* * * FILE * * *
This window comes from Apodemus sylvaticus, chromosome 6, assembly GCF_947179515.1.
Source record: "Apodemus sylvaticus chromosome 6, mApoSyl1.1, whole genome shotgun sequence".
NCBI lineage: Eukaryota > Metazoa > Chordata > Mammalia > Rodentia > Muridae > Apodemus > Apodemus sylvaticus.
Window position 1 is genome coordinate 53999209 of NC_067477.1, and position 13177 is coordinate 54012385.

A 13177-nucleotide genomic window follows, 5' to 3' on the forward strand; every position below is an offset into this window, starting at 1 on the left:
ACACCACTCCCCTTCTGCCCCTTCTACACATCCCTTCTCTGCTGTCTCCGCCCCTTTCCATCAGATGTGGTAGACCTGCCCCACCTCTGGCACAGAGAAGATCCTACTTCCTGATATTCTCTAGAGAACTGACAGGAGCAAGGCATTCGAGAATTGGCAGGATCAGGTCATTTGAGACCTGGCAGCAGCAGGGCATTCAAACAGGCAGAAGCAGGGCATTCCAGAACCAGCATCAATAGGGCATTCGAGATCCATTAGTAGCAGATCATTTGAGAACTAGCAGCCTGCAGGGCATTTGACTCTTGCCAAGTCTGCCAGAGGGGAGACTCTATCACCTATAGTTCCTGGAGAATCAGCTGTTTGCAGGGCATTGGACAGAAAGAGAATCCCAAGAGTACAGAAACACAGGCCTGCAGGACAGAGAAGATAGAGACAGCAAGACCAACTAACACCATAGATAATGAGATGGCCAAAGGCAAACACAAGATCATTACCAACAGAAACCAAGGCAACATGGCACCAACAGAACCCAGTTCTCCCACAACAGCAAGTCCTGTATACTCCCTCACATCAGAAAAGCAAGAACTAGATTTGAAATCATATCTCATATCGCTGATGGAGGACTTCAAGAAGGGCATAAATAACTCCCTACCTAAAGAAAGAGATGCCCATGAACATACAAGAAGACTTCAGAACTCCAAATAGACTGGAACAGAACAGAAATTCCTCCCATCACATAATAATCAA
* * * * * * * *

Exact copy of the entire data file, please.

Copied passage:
This window comes from Apodemus sylvaticus, chromosome 6, assembly GCF_947179515.1.
Source record: "Apodemus sylvaticus chromosome 6, mApoSyl1.1, whole genome shotgun sequence".
NCBI lineage: Eukaryota > Metazoa > Chordata > Mammalia > Rodentia > Muridae > Apodemus > Apodemus sylvaticus.
Window position 1 is genome coordinate 53999209 of NC_067477.1, and position 13177 is coordinate 54012385.

A 13177-nucleotide genomic window follows, 5' to 3' on the forward strand; every position below is an offset into this window, starting at 1 on the left:
ACACCACTCCCCTTCTGCCCCTTCTACACATCCCTTCTCTGCTGTCTCCGCCCCTTTCCATCAGATGTGGTAGACCTGCCCCACCTCTGGCACAGAGAAGATCCTACTTCCTGATATTCTCTAGAGAACTGACAGGAGCAAGGCATTCGAGAATTGGCAGGATCAGGTCATTTGAGACCTGGCAGCAGCAGGGCATTCAAACAGGCAGAAGCAGGGCATTCCAGAACCAGCATCAATAGGGCATTCGAGATCCATTAGTAGCAGATCATTTGAGAACTAGCAGCCTGCAGGGCATTTGACTCTTGCCAAGTCTGCCAGAGGGGAGACTCTATCACCTATAGTTCCTGGAGAATCAGCTGTTTGCAGGGCATTGGACAGAAAGAGAATCCCAAGAGTACAGAAACACAGGCCTGCAGGACAGAGAAGATAGAGACAGCAAGACCAACTAACACCATAGATAATGAGATGGCCAAAGGCAAACACAAGATCATTACCAACAGAAACCAAGGCAACATGGCACCAACAGAACCCAGTTCTCCCACAACAGCAAGTCCTGTATACTCCCTCACATCAGAAAAGCAAGAACTAGATTTGAAATCATATCTCATATCGCTGATGGAGGACTTCAAGAAGGGCATAAATAACTCCCTACCTAAAGAAAGAGATGCCCATGAACATACAAGAAGACTTCAGAACTCCAAATAGACTGGAACAGAACAGAAATTCCTCCCATCACATAATAATCAA